Craig gathers his team and says that he is the only person in the suite who has not yet been project manager, so he volunteers. He says he’s looking forward to it, then reads to them something he wrote called “The Company You Keep.” Among the things he reads is that it’s better to be alone than to be in the wrong company. Tana tries and fails in an interview to explain to us what exactly Craig was getting at. Hilarious. Finally, they all join hands and pray. Probably many of them are thinking, “Please, Lord, please grant me the wisdom to understand what the heck Craig is talking about.” Alex says in an interview that they support Craig because they like him, but that it’s hard to understand what he wants because he’s a poor communicator. Maybe if they could understand him, they’d like him less. Maybe what he’s trying to convey is really mean, and it’s just not coming across. It’s a theory.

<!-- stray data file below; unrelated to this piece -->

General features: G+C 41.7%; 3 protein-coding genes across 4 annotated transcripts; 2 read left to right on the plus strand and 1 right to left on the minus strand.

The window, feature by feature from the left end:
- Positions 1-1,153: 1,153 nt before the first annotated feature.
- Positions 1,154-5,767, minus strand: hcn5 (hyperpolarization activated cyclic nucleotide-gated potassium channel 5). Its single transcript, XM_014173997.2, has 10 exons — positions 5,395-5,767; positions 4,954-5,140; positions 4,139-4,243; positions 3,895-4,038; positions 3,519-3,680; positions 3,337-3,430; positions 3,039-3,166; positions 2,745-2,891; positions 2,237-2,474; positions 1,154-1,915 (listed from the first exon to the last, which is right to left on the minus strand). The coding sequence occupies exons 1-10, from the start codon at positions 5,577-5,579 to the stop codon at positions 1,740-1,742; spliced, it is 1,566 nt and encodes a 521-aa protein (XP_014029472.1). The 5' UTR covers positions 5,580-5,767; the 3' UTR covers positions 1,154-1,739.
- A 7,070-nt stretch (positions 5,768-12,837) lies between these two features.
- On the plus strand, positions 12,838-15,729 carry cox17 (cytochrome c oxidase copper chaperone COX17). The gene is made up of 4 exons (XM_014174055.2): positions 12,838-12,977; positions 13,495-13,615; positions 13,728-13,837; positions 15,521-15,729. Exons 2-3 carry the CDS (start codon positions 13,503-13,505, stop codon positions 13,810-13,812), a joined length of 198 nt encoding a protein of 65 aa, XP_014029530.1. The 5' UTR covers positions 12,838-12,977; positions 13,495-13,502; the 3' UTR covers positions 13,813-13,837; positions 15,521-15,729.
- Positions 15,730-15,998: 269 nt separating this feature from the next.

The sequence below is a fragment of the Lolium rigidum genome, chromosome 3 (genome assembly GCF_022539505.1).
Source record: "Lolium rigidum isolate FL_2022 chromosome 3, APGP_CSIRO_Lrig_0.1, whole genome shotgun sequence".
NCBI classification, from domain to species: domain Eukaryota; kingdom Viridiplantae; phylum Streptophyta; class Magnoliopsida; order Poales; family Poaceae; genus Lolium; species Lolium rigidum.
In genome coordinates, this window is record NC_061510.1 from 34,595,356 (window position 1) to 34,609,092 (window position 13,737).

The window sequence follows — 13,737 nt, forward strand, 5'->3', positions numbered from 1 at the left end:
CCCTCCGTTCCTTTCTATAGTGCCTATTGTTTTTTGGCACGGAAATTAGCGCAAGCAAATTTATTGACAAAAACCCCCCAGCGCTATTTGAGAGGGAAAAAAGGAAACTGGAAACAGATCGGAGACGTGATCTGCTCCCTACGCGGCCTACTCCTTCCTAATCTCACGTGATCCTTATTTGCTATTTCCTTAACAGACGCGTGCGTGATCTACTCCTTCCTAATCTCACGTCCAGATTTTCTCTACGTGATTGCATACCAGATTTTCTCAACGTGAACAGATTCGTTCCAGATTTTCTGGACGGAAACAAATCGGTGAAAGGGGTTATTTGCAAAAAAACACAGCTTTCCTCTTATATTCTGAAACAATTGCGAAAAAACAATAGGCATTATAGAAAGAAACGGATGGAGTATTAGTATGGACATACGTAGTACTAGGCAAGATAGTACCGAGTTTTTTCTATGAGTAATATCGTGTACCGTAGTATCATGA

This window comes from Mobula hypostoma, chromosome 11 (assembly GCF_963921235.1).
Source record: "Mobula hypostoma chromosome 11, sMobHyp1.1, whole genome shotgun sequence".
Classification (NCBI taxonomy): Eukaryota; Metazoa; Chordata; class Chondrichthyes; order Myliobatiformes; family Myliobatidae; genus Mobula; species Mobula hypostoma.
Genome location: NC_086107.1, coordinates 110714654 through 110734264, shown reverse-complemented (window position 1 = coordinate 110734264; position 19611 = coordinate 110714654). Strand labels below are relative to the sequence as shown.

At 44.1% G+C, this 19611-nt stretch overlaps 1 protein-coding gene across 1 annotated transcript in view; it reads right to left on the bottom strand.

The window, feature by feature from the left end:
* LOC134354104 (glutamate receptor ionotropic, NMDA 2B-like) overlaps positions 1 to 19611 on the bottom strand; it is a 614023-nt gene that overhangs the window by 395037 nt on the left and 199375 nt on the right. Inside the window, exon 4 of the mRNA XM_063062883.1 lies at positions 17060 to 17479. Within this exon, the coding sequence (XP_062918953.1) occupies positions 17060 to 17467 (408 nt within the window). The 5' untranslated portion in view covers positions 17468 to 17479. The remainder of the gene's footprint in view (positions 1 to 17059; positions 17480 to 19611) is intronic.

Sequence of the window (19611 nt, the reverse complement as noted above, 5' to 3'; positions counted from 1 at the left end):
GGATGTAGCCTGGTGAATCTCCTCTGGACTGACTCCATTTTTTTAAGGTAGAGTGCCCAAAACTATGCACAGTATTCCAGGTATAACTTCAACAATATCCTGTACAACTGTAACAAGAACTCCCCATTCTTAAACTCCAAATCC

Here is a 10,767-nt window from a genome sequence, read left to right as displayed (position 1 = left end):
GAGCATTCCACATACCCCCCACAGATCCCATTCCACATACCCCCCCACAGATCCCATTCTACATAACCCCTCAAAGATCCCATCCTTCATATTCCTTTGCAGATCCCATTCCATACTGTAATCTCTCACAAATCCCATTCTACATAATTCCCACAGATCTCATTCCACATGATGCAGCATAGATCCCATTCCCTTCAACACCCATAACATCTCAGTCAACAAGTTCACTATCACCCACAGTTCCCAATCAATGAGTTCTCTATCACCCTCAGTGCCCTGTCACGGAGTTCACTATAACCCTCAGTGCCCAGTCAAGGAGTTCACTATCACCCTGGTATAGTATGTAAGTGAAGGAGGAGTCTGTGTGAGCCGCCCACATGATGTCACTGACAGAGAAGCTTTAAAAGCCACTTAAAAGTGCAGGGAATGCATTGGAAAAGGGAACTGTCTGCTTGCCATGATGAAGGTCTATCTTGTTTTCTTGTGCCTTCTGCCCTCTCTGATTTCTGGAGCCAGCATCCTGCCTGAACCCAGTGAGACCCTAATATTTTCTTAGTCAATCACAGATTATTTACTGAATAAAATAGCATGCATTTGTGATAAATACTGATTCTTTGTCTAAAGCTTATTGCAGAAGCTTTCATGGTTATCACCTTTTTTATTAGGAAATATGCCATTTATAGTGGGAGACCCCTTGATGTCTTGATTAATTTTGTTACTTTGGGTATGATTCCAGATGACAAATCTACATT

The next morning, Tana answers the Trump Phone. What happened to Angie, our usual phone answerer? I’m left pondering this mystery as Rhona tells Tana that they should meet Trump at Trump Park Avenue. There, we see some fake executive patter between Trump and two executives from Home Depot. The candidates file in, wearing their Omarosa Manigault-Stallworht Memorial Hard Hats. This week’s task is to create a do it yourself clinic at Home Depot. They’ll be judged by the two execs, whose names are Jose and Christine. The criteria will be product involvement, customer involvement, and originality. The team with the best clinic wins. For leading the winning team last week, Kendra is exempt.